The return of international tourists to Australia’s shores is “imminent”, according to the Minister for Home Affairs.
Karen Andrews said opening the country’s international border for tourism was now a “priority” for the federal government.
“We opened for families, we opened various pathways, including from Singapore, Japan, South Korea, we’ve opened to economic cohorts, we’ve opened to international students. The next phase is to open to tourists,” Andrews told The ABC’s Insiders.
“We need to bring those back so as soon as we can, we will be opening to international tourists – it’s imminent.”
Last week, Prime Minister Scott Morrison said he hoped to welcome overseas tourists back “well before Easter”, but admitted the government needed further “medical advice” before it would be possible.
Andrews also revealed that some visitors may be turned away if they don’t comply with both visa and entry requirements.
“When people come to Australia, they have to have a valid visa, but they also need to meet the entry requirements to come into the country,” she said.
“Now, at this point in time, to be able to enter Australia if you are a non-Australian, you need to have a valid visa and you need to be able to demonstrate that you are fully vaccinated or you have acceptable medical evidence to say that you cannot be vaccinated for medical reasons.”
However, once the border does open, Andrews said the government can’t guarantee it will stay open.
“I’m not going to sit here and say absolutely guarantee because we don’t know what might be coming our way,” she said.
“No government does. No country does. We are prepared to deal with what comes our way and, hopefully, once the borders are open they remain open.”
The ABC’s business editor has questioned whether opening further will benefit the economy as much as we’d like to think.
Ian Verrender said that despite grand expectations, NSW’s decision to ease restrictions in the face of the Omicron wave did very little for the travel and hospitality sectors while pushing the state’s health sector to the brink.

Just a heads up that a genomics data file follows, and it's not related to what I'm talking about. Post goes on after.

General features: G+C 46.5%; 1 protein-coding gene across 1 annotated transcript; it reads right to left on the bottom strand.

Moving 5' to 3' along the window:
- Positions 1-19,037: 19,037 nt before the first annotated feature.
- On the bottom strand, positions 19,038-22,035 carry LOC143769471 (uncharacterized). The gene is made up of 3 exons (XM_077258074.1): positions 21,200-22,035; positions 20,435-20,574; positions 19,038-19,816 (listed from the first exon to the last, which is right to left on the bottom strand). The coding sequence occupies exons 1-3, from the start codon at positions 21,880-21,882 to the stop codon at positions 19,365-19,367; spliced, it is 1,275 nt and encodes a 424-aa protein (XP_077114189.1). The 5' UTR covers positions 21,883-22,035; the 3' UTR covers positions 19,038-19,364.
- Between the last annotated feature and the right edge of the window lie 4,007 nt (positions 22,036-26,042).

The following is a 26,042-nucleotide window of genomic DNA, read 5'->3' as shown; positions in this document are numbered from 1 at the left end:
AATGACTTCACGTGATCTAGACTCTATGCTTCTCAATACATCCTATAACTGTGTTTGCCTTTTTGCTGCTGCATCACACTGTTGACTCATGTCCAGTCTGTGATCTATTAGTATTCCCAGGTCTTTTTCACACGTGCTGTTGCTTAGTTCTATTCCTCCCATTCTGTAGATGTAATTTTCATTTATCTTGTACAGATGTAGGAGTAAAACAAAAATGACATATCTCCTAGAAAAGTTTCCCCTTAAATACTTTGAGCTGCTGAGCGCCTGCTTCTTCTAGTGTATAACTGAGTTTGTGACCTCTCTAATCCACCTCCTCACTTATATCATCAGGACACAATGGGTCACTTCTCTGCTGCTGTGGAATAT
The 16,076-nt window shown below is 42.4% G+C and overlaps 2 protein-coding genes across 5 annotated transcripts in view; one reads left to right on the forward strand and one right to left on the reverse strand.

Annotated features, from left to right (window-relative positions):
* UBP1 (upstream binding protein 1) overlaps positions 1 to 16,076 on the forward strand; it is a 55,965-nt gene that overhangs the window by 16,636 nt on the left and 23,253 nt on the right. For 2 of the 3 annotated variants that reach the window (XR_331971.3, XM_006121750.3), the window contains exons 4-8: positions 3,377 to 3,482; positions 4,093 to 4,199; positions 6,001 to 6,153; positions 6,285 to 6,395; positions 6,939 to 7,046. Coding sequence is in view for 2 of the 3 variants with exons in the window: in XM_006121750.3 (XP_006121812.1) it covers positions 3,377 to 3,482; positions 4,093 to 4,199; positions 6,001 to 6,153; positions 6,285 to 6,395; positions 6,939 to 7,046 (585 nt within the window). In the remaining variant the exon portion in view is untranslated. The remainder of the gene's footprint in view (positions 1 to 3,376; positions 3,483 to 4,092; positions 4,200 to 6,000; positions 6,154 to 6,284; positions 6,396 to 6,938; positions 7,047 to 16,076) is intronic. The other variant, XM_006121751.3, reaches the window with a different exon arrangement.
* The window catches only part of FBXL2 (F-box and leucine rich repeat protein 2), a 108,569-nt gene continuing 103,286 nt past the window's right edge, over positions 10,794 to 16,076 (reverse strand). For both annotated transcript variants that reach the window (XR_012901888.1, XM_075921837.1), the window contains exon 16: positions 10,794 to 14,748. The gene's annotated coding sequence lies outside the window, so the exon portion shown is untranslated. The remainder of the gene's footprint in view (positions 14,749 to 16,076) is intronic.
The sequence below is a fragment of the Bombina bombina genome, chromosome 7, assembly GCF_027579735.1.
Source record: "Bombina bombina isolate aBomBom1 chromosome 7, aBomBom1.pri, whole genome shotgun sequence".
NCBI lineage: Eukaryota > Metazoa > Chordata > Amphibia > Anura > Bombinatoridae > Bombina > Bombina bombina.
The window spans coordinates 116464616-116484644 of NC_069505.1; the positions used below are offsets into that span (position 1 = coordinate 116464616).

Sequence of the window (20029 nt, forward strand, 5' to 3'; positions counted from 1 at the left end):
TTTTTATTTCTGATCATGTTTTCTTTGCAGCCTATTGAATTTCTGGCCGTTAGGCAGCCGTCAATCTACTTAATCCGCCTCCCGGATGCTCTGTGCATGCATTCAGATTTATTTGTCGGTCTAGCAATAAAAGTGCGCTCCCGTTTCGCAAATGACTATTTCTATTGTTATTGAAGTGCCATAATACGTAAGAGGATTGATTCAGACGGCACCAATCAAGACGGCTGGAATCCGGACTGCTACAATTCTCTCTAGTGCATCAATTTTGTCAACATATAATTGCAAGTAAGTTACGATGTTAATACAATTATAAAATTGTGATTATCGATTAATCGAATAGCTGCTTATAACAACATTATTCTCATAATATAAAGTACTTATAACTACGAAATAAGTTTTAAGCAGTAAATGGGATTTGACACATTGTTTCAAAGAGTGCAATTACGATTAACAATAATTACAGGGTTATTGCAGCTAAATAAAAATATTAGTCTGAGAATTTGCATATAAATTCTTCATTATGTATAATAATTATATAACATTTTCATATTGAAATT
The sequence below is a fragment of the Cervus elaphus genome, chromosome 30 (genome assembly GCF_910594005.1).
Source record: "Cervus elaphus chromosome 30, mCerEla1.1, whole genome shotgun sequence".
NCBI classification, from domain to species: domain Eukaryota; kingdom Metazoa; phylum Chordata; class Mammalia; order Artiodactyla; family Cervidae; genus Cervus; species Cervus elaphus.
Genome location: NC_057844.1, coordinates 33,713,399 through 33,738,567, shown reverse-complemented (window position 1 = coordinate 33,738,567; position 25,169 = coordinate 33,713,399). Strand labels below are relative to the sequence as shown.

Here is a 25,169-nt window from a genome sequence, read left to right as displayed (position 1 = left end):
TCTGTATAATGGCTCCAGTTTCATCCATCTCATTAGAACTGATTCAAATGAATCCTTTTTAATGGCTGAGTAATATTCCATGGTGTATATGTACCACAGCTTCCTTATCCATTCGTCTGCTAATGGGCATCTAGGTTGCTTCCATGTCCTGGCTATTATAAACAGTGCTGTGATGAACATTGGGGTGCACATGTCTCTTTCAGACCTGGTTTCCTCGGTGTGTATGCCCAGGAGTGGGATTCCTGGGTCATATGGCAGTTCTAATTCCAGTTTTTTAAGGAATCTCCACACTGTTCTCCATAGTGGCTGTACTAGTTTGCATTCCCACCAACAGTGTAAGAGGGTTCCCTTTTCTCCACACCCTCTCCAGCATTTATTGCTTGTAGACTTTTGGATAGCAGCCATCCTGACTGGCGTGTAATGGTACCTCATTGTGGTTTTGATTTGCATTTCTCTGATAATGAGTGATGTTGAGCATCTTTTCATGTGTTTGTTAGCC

A study from the University of Melbourne backs up Verrender’s claims, concluding that elimination strategies that keep borders tightly closed resulted in better outcomes for both health and the economy than simply trying to suppress the virus.
Meanwhile, the Prime Minister has come out in support of Western Australia’s decision to keep its borders closed, despite the federal government’s vocal disapproval of WA Premier Mark McGowan’s strict restrictions.
“I’m backing it [McGowan’s decision to postpone reopening the state] because the Premier believes that if he were to take that step at this point, the Omicron variant would be at great risk of overwhelming their health system,” Morrison said.
“The Western Australian Government is working to get themselves in a position where those borders can open, and it’s important to have a plan to do that because we want to see the country open again.
“The Western Australian economy needs it and Western Australians need it, but they also want it to be done safely.
“And that’s why I understand and support the decision he believes he had to make, and he will make the decision about when that border should open.”
Featured image: iStock/honglouwawa